Isn't it easier for us to demonize all of these people, belittle them, strip them of their humanity and simplify their plight by calling them criminals and tell them to just go home. Go home to be slaughtered. But here's the thing, if you are running away from a lion and your choice is to run into the closest shelter or stay and be mauled to death, especially to protect your child, you will always, always seek shelter.
I recently visited Bogota, Colombia and met Colombians who are over the moon with happiness because after decades of being terrorized by crime, kidnapping and drug cartels, they are thriving and poised for the future. In Colombia, I listened as our guide, a young man in his 20s, a college graduate, described how every family, rich or poor, had family members kidnapped and killed. Every single family, let that sink in. In Colombia, there isn't inherent disdain for the poor -- only for criminals, only for anyone who tries to hurt other people. The poor, he explained are no different, they work hard and live honorably. In fact, the rich were the criminals for so many years benefiting from the drug cartel money.
The new Colombia did not happen by a miracle, it happened through a variety of economic, political and humanitarian interventions. The same is true for Belize, formerly British Honduras, the same is true for Panama -- which are far from perfect but they are on their way to economic stability. Deep inside the rest of Central America and South America, there are people right now desperate for change, desperate for stability. None of these countries now experiencing stability has solved poverty, it is 100 percent about breaking the choke hold of crime, gangs, cartels and corrupt governments.
I don't have the answers for how to destroy the gangs, the drug cartels running most of these countries, but without a world plan of countries offering trade agreements, supporting democraticly elected governments to help the good people in these countries turn this around, people will keep coming here in droves.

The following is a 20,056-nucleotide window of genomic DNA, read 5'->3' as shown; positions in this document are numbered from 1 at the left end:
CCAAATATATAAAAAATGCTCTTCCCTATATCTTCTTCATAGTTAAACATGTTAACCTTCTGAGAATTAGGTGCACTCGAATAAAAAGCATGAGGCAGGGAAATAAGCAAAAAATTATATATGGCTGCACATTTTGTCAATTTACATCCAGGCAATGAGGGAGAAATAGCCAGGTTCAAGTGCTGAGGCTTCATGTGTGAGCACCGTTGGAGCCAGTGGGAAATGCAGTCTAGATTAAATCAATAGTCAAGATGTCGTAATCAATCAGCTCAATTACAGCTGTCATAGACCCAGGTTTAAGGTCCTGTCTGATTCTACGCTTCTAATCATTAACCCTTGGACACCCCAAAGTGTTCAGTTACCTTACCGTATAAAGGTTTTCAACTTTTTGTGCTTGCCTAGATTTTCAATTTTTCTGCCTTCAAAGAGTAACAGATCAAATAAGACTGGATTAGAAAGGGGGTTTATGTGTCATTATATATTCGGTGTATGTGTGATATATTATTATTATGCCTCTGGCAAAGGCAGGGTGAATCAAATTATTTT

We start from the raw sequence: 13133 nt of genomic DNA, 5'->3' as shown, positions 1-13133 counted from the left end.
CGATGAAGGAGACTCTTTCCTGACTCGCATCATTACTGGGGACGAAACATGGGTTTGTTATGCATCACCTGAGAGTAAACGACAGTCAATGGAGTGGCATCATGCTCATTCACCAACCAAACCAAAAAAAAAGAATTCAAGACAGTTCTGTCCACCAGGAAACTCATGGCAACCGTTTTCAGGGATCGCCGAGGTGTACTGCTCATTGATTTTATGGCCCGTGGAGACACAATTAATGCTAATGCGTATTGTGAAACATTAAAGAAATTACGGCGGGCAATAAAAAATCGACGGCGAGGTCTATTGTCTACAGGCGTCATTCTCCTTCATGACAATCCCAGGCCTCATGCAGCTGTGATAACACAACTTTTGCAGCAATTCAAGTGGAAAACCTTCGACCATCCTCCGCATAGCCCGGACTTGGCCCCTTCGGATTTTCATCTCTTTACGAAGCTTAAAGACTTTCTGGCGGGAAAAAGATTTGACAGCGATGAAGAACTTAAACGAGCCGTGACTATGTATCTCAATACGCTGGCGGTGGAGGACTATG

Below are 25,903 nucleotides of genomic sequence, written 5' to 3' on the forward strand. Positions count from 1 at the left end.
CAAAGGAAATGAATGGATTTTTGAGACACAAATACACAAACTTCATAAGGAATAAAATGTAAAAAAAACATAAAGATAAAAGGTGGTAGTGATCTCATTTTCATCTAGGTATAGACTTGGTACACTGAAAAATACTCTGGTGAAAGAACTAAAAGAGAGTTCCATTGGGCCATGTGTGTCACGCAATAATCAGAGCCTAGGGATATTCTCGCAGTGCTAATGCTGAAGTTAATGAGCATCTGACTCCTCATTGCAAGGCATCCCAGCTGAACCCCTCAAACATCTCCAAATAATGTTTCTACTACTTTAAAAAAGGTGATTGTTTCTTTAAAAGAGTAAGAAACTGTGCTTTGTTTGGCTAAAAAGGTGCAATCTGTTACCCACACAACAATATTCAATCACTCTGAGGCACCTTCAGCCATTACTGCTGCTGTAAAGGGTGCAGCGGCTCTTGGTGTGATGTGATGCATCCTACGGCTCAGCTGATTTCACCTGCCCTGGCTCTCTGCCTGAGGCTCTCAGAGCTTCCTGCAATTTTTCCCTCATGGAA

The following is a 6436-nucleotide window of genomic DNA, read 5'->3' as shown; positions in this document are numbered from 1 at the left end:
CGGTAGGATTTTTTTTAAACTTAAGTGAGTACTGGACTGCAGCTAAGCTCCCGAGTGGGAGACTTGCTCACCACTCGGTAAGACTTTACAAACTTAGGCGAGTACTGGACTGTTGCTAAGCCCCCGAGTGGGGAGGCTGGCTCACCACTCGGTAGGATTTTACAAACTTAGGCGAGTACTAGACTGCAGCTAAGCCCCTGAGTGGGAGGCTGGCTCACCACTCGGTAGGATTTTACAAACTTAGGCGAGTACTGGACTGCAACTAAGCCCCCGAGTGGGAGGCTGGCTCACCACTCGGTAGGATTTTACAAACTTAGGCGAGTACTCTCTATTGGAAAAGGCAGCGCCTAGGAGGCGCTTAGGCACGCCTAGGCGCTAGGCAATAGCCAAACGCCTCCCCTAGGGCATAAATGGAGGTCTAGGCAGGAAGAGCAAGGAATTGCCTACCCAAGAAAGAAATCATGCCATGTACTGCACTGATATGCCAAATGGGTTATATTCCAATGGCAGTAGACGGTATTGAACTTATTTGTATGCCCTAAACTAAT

Torturing human beings by stripping their children from them, throwing them in jail is the ultimate human rights violation. Surely, we are better than this. Surely we can create a humane system to vet immigrants, to treat them with dignity. Not everyone can come here, we all know that, we cannot absorb all of the world's poor but we are a nation of immigrants. Families have always come here to flee oppression and poverty, always.
Please, please don't support thinking that says it is their fault they are poor or deserve to be mistreated. No one deserves to have bad things happen to them or their children. I am the mother of three children born with disabilities and I know a little bit about the randomness of life and unfairness. I know a little bit about being treated with disdain by people more fortunate than me. I know a little bit about wondering why God had let this happen to us. I know what it is like to be told God only gives us what we can handle by earnest people. It turns out it had nothing to do with God, it has everything to do with the randomness of life. We are not in control of where or how we are born. We are not.
The world is full of critics. Be an encourager. Be part of a solution. What does any of this have to do with fashion, art and food? Provenance is cultural. Provenance is heritage. Provenance at it's essence is our humanity.
Have a nice weekend. Lisa